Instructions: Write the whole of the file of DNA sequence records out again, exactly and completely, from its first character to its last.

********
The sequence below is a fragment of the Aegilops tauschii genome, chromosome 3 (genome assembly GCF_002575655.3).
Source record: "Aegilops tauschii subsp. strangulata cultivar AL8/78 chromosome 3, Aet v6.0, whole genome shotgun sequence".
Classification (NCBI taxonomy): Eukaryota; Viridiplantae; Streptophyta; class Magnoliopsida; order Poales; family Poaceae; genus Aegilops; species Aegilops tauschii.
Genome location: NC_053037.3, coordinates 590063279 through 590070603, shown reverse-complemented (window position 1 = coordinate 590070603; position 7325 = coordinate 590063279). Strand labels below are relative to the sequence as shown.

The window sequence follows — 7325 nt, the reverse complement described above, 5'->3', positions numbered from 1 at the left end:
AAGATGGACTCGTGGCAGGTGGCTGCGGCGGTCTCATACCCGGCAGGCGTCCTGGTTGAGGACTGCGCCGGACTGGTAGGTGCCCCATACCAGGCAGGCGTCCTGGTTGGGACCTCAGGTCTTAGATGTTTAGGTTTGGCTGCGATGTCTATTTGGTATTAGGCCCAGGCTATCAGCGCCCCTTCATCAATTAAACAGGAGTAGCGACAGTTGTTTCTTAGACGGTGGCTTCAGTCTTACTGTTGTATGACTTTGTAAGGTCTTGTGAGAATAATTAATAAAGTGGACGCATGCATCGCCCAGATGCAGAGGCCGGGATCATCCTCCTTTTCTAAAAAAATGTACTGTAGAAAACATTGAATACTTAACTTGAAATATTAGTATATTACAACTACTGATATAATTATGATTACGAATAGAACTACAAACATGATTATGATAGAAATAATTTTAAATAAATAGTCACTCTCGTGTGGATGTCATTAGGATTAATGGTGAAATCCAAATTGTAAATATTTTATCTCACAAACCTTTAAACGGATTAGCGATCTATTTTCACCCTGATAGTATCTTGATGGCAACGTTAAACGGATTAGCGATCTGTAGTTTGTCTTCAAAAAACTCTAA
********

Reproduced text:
The sequence below is a fragment of the Aegilops tauschii genome, chromosome 3 (genome assembly GCF_002575655.3).
Source record: "Aegilops tauschii subsp. strangulata cultivar AL8/78 chromosome 3, Aet v6.0, whole genome shotgun sequence".
Classification (NCBI taxonomy): Eukaryota; Viridiplantae; Streptophyta; class Magnoliopsida; order Poales; family Poaceae; genus Aegilops; species Aegilops tauschii.
Genome location: NC_053037.3, coordinates 590063279 through 590070603, shown reverse-complemented (window position 1 = coordinate 590070603; position 7325 = coordinate 590063279). Strand labels below are relative to the sequence as shown.

The window sequence follows — 7325 nt, the reverse complement described above, 5'->3', positions numbered from 1 at the left end:
AAGATGGACTCGTGGCAGGTGGCTGCGGCGGTCTCATACCCGGCAGGCGTCCTGGTTGAGGACTGCGCCGGACTGGTAGGTGCCCCATACCAGGCAGGCGTCCTGGTTGGGACCTCAGGTCTTAGATGTTTAGGTTTGGCTGCGATGTCTATTTGGTATTAGGCCCAGGCTATCAGCGCCCCTTCATCAATTAAACAGGAGTAGCGACAGTTGTTTCTTAGACGGTGGCTTCAGTCTTACTGTTGTATGACTTTGTAAGGTCTTGTGAGAATAATTAATAAAGTGGACGCATGCATCGCCCAGATGCAGAGGCCGGGATCATCCTCCTTTTCTAAAAAAATGTACTGTAGAAAACATTGAATACTTAACTTGAAATATTAGTATATTACAACTACTGATATAATTATGATTACGAATAGAACTACAAACATGATTATGATAGAAATAATTTTAAATAAATAGTCACTCTCGTGTGGATGTCATTAGGATTAATGGTGAAATCCAAATTGTAAATATTTTATCTCACAAACCTTTAAACGGATTAGCGATCTATTTTCACCCTGATAGTATCTTGATGGCAACGTTAAACGGATTAGCGATCTGTAGTTTGTCTTCAAAAAACTCTAA